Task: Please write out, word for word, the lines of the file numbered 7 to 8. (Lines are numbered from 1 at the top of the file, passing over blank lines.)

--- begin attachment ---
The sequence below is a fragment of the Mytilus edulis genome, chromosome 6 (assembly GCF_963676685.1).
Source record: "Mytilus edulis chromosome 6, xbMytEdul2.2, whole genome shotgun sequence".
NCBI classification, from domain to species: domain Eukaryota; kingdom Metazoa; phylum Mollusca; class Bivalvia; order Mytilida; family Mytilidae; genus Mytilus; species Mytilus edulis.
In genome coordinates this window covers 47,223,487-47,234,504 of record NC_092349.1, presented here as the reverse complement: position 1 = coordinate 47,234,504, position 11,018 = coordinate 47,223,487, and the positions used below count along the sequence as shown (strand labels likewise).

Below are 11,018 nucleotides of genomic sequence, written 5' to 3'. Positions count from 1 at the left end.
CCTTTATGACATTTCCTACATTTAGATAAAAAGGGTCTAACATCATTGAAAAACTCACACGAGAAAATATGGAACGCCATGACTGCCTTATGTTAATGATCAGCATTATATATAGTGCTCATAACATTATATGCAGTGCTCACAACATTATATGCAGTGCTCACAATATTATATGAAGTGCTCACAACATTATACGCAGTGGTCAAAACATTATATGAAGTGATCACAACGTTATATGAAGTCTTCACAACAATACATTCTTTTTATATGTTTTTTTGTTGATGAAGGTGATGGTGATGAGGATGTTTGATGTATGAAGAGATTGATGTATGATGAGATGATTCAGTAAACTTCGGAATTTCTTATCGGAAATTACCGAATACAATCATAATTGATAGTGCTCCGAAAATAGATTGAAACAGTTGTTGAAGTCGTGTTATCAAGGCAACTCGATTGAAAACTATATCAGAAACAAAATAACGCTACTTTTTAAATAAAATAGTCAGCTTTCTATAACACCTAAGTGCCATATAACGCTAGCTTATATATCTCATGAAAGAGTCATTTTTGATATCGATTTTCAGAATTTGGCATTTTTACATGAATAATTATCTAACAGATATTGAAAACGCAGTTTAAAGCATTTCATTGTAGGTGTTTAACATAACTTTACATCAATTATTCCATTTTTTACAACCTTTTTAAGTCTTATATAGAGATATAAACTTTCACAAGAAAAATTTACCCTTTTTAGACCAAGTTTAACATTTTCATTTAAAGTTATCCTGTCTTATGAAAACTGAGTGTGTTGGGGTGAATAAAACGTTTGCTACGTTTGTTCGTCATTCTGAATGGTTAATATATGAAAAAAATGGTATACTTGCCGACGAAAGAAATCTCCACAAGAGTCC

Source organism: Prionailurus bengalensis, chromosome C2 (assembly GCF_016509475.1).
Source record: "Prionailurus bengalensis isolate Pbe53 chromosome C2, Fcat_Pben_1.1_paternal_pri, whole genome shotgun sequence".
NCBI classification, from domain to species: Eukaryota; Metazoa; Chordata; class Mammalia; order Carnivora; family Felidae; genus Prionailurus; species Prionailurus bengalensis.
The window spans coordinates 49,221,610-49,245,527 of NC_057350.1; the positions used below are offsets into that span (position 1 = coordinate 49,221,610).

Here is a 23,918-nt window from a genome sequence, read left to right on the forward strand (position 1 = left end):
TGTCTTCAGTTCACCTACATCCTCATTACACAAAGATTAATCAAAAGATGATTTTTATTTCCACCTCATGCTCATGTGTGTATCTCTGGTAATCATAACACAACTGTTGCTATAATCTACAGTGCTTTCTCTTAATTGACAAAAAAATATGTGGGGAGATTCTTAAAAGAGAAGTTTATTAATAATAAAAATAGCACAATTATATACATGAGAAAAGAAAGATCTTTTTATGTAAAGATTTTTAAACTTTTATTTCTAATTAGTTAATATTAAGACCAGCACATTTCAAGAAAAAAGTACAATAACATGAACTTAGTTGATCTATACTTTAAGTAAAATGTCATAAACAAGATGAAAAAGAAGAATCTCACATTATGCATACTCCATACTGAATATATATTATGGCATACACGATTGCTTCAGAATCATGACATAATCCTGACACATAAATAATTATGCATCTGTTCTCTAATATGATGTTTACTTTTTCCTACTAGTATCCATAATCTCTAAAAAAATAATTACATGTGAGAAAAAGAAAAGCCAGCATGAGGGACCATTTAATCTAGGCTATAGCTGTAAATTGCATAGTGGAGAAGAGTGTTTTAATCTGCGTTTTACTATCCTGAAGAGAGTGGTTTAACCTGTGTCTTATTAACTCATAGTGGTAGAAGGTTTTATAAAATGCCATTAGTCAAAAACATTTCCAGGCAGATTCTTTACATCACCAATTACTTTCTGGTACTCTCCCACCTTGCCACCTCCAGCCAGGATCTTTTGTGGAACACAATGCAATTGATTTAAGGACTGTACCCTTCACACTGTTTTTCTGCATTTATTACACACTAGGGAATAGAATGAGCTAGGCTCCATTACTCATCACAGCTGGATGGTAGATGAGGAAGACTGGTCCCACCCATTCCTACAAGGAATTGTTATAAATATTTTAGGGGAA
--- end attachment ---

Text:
Source organism: Prionailurus bengalensis, chromosome C2 (assembly GCF_016509475.1).
Source record: "Prionailurus bengalensis isolate Pbe53 chromosome C2, Fcat_Pben_1.1_paternal_pri, whole genome shotgun sequence".